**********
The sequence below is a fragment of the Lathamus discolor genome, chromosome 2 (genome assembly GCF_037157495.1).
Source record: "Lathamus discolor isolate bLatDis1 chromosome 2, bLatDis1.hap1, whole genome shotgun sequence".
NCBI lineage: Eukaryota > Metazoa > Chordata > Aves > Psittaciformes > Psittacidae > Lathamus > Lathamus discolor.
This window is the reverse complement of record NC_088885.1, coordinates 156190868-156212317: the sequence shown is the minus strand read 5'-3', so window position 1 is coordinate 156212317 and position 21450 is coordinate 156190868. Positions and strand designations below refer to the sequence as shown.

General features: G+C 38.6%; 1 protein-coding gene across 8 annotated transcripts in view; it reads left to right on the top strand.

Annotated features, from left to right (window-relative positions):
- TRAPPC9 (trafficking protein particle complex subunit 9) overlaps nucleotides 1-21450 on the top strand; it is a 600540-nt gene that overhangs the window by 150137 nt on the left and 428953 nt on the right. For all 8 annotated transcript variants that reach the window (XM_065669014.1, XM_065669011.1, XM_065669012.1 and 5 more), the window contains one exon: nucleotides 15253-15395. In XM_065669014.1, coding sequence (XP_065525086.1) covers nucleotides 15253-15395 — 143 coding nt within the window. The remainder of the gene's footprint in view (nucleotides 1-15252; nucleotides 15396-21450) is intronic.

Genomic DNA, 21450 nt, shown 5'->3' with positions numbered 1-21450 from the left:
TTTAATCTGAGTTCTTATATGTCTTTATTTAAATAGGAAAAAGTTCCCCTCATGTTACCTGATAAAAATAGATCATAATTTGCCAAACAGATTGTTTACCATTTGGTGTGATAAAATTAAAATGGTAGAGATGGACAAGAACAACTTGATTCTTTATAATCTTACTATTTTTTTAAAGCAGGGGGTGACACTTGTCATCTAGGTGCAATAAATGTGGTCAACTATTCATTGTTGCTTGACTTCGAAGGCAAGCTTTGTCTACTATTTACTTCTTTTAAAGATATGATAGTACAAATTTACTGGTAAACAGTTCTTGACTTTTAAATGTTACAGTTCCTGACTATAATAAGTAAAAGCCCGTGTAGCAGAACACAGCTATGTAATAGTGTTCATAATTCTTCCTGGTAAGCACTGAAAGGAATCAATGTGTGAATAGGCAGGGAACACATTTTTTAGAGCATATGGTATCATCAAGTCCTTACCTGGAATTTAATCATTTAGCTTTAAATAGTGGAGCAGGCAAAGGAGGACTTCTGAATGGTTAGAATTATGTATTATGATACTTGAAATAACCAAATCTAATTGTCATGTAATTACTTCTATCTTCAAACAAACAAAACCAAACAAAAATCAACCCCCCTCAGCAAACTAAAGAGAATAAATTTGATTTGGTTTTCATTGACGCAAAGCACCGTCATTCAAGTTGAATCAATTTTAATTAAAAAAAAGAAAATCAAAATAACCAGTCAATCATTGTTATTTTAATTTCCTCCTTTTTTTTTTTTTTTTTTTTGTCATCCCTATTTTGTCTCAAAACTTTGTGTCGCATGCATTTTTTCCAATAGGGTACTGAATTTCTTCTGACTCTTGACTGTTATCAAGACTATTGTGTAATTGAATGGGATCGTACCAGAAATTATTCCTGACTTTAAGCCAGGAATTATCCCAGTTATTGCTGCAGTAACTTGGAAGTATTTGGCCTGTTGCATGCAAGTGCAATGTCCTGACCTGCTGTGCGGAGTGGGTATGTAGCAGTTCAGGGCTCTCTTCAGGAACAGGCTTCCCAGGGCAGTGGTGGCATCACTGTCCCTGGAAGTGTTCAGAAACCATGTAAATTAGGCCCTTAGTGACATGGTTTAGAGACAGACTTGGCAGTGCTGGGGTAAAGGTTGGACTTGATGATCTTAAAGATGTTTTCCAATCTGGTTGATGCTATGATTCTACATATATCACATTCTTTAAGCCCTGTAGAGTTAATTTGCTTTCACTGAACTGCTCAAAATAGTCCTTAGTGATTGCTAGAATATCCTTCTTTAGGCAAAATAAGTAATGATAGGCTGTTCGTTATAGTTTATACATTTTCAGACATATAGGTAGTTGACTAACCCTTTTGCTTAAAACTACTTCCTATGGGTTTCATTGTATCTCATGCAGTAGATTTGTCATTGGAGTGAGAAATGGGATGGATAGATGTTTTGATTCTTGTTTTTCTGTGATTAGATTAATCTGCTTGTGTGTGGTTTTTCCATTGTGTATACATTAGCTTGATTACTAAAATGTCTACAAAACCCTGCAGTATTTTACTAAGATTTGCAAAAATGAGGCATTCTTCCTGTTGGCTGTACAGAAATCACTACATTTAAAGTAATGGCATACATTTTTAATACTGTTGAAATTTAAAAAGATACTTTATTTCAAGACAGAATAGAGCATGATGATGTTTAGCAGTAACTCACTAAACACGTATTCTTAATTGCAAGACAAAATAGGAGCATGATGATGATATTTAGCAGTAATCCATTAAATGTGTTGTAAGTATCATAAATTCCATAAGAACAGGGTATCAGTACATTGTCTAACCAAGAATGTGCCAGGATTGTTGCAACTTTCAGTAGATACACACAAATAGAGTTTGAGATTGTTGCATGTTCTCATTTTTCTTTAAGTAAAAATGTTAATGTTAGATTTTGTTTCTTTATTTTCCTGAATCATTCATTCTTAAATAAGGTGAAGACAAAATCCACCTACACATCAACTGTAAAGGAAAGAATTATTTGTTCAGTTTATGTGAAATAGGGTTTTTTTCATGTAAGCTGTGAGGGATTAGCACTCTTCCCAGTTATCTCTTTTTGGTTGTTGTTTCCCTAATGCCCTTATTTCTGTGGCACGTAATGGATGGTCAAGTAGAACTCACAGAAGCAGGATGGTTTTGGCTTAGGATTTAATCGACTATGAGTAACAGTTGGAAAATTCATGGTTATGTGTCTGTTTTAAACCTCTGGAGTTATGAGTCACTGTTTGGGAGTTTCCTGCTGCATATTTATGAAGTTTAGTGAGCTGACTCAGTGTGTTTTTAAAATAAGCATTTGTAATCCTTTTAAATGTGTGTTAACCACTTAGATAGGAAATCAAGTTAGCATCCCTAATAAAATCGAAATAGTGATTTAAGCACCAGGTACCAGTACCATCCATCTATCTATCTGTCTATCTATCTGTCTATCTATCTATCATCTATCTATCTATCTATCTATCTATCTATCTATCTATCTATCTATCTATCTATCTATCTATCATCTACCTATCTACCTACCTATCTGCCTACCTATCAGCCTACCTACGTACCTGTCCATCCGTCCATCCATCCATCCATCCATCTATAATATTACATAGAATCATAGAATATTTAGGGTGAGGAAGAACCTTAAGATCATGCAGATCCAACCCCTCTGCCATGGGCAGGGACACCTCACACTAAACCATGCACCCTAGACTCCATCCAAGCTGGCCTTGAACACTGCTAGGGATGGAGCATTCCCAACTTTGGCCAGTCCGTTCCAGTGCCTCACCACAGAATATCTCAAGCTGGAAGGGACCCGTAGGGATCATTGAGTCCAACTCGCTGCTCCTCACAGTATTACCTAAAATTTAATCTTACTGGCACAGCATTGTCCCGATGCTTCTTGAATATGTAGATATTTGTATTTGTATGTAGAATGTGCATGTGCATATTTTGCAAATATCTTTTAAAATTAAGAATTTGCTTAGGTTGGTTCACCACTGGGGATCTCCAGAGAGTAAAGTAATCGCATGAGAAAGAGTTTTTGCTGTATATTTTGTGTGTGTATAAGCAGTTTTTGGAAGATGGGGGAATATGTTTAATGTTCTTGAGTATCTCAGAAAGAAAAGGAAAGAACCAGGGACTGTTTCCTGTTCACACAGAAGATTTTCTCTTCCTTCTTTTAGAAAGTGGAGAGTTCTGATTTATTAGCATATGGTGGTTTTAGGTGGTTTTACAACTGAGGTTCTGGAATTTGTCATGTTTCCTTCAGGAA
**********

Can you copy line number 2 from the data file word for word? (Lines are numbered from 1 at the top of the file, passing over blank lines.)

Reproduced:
Source record: "Lathamus discolor isolate bLatDis1 chromosome 2, bLatDis1.hap1, whole genome shotgun sequence".